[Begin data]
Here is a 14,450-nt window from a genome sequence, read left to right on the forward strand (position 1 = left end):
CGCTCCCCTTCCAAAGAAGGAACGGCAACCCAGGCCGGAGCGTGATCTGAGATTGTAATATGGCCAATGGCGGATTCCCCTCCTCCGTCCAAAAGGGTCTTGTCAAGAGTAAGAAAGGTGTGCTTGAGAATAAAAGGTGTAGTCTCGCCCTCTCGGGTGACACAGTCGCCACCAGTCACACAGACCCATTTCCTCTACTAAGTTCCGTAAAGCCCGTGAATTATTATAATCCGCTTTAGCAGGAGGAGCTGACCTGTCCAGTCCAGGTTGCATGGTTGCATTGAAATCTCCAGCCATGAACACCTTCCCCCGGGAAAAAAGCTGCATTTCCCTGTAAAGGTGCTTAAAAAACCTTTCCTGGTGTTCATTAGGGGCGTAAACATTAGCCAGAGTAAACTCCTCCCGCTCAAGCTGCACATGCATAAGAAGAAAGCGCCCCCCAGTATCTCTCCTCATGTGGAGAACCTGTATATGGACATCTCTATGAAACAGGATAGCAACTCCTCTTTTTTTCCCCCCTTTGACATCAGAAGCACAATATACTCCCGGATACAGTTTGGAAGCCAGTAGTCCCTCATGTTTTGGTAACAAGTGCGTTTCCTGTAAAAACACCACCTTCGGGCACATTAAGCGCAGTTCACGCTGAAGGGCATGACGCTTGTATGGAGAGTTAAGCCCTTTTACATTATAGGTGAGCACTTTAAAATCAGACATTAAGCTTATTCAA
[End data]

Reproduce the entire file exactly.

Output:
Here is a 14,450-nt window from a genome sequence, read left to right on the forward strand (position 1 = left end):
CGCTCCCCTTCCAAAGAAGGAACGGCAACCCAGGCCGGAGCGTGATCTGAGATTGTAATATGGCCAATGGCGGATTCCCCTCCTCCGTCCAAAAGGGTCTTGTCAAGAGTAAGAAAGGTGTGCTTGAGAATAAAAGGTGTAGTCTCGCCCTCTCGGGTGACACAGTCGCCACCAGTCACACAGACCCATTTCCTCTACTAAGTTCCGTAAAGCCCGTGAATTATTATAATCCGCTTTAGCAGGAGGAGCTGACCTGTCCAGTCCAGGTTGCATGGTTGCATTGAAATCTCCAGCCATGAACACCTTCCCCCGGGAAAAAAGCTGCATTTCCCTGTAAAGGTGCTTAAAAAACCTTTCCTGGTGTTCATTAGGGGCGTAAACATTAGCCAGAGTAAACTCCTCCCGCTCAAGCTGCACATGCATAAGAAGAAAGCGCCCCCCAGTATCTCTCCTCATGTGGAGAACCTGTATATGGACATCTCTATGAAACAGGATAGCAACTCCTCTTTTTTTCCCCCCTTTGACATCAGAAGCACAATATACTCCCGGATACAGTTTGGAAGCCAGTAGTCCCTCATGTTTTGGTAACAAGTGCGTTTCCTGTAAAAACACCACCTTCGGGCACATTAAGCGCAGTTCACGCTGAAGGGCATGACGCTTGTATGGAGAGTTAAGCCCTTTTACATTATAGGTGAGCACTTTAAAATCAGACATTAAGCTTATTCAA